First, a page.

If you answer that you do love the dear neighbor without distinction, then surely all the rest, including how we care for that dear neighbor, is merely a matter of ironing out the details.


  1. Jennifer King on September 14, 2011 at 3:19 pm

    Lauren, I share your sentiments, including your outrage! On issues relating to healthcare, amonng others, are many public figures who don’t allow truth or logic to interfere with whatever they wish to say. Just as you point out, there isn’t much of a divide when it comes to “us” vs “them”! Thanks for your thoughfulness and clarity of expression. Jen

    • Lauren B. Davis on September 14, 2011 at 3:39 pm

      Dear Jen, thanks for taking the time to comment and for your kind words. I appreciate it. L.

  2. John Griswold on September 14, 2011 at 4:17 pm

    Well said, Lauren.

    • Lauren B. Davis on September 14, 2011 at 4:23 pm

      Thank you, John.

  3. Petra Scheller on September 15, 2011 at 11:07 am

    Who would have thought that after 35 years we would meet again this way? Christa forwarded your book launch invitation and I am in awe of your accomplishments…more specifically your social conscience and mind! I have marked the October date in my calendar and – barring unforeseen circumstances – will be there! You obviously have not changed in the slightest in all those years. I feel compelled to advise you that if you wish recognize me, look out for a person with short grey hair and a big smile! Christa will help to point me out!! Looking forward to autumn now! ….Petra.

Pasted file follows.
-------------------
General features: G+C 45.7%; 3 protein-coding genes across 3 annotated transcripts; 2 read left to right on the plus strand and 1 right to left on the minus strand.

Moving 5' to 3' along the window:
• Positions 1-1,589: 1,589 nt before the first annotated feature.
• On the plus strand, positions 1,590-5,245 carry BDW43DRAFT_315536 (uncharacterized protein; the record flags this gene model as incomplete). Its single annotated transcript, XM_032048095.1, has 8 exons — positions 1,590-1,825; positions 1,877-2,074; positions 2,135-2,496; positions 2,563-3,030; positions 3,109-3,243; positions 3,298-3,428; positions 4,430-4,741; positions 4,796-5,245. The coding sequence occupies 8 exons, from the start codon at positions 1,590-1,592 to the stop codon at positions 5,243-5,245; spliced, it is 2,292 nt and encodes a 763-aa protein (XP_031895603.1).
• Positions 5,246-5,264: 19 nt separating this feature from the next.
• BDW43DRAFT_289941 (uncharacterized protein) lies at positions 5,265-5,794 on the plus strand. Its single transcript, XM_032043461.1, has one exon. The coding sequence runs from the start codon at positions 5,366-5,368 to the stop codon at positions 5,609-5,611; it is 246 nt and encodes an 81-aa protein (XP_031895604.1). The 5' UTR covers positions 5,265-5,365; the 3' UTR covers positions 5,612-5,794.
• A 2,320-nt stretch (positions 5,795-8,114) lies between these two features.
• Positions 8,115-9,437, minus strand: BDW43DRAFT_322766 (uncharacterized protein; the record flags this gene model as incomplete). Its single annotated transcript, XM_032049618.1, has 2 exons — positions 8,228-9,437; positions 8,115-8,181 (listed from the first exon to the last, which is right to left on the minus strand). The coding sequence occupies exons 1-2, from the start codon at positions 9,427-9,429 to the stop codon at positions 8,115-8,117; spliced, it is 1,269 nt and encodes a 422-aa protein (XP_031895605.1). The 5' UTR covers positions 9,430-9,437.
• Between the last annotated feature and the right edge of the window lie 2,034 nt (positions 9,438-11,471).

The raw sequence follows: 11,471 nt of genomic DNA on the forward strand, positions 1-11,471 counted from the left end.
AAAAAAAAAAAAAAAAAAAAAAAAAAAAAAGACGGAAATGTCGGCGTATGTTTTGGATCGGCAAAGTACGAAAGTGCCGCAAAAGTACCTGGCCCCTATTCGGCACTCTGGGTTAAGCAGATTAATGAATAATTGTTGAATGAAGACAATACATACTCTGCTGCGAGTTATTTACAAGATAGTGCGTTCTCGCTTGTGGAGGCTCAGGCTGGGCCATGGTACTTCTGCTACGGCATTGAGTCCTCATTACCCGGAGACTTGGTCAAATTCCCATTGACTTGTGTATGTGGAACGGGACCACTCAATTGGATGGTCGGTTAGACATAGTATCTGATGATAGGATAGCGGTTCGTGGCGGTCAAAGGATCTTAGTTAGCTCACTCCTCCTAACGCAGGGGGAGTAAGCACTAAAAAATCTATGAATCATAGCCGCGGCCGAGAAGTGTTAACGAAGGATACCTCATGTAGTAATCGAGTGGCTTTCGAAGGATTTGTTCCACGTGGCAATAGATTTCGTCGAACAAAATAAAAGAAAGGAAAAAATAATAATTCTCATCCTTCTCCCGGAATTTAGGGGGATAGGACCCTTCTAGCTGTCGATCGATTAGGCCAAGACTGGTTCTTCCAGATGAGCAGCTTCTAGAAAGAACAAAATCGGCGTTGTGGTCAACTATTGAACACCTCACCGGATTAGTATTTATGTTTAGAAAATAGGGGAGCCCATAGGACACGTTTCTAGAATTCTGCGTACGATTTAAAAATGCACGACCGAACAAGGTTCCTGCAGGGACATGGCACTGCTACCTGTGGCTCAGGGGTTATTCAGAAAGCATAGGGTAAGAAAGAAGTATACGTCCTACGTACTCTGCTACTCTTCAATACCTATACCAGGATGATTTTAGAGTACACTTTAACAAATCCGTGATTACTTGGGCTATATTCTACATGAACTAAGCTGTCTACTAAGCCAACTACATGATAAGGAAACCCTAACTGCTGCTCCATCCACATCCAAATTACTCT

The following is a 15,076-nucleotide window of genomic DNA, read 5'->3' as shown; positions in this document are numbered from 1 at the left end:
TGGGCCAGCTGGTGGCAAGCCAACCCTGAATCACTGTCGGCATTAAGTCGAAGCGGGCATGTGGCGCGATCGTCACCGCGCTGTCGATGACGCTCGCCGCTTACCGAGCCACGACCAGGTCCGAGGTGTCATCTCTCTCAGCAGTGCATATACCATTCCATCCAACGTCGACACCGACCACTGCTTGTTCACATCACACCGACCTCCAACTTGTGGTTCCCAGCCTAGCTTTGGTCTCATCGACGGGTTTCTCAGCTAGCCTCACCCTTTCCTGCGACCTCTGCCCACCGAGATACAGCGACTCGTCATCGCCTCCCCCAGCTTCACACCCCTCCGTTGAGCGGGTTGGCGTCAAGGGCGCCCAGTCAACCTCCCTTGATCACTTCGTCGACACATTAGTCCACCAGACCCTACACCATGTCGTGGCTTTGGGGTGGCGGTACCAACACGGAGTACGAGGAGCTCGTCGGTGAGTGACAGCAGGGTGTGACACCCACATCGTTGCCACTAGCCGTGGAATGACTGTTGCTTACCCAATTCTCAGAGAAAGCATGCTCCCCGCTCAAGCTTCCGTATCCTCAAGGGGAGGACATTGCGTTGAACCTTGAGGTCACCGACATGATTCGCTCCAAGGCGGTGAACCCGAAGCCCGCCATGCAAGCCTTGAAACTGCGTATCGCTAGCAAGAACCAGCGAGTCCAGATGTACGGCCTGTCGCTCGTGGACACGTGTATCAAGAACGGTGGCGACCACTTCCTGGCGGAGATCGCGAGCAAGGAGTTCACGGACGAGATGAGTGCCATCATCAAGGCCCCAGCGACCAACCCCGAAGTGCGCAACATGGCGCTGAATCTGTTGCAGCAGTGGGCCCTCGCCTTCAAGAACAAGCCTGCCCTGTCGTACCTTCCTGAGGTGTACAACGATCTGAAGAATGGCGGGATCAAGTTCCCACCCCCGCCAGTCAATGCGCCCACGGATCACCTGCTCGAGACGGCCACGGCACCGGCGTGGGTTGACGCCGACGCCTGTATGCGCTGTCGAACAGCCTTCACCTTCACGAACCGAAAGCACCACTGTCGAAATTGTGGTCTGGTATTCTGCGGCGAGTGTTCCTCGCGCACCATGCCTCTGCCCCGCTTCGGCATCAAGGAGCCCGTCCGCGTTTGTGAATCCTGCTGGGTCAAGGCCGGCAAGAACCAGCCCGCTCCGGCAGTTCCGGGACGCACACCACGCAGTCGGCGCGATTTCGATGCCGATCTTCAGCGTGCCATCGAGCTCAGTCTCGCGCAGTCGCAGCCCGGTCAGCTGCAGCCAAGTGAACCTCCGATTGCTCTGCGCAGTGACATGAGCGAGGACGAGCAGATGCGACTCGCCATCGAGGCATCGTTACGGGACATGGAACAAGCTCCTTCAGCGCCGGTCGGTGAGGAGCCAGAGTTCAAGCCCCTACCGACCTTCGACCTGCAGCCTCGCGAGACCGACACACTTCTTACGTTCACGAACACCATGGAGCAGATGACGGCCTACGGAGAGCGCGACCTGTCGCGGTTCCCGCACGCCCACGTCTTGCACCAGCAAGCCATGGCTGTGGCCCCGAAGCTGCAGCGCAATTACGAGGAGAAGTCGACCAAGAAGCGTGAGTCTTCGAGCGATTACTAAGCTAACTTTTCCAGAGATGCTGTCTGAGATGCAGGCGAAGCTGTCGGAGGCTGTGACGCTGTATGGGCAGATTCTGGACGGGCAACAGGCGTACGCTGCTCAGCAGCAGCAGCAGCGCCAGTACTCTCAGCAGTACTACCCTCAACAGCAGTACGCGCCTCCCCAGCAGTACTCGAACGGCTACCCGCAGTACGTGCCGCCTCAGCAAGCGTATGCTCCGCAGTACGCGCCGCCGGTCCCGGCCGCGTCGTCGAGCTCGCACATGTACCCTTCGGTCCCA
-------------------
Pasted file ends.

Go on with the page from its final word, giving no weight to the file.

• Lauren B. Davis on September 15, 2011 at 2:31 pm

      Petra — It’s wonderful to see you here! Thank you.

      And as for not being changed in all these years (surely the last time I saw you was in 1989 at Crown Life?) believe me, no one’s ever recognized me from that photo — it’s amazing what four hours of professional make-up, hair and lighting (plus a brilliant photographer) can do for a girl!

      I SO look forward to seeing you again. L. xo

  4. Dawn on September 16, 2011 at 9:47 am
    • Lauren B. Davis on September 17, 2011 at 9:10 am

      Good old Paul. Love his work.

  5. Stuart Ross on September 17, 2011 at 7:10 am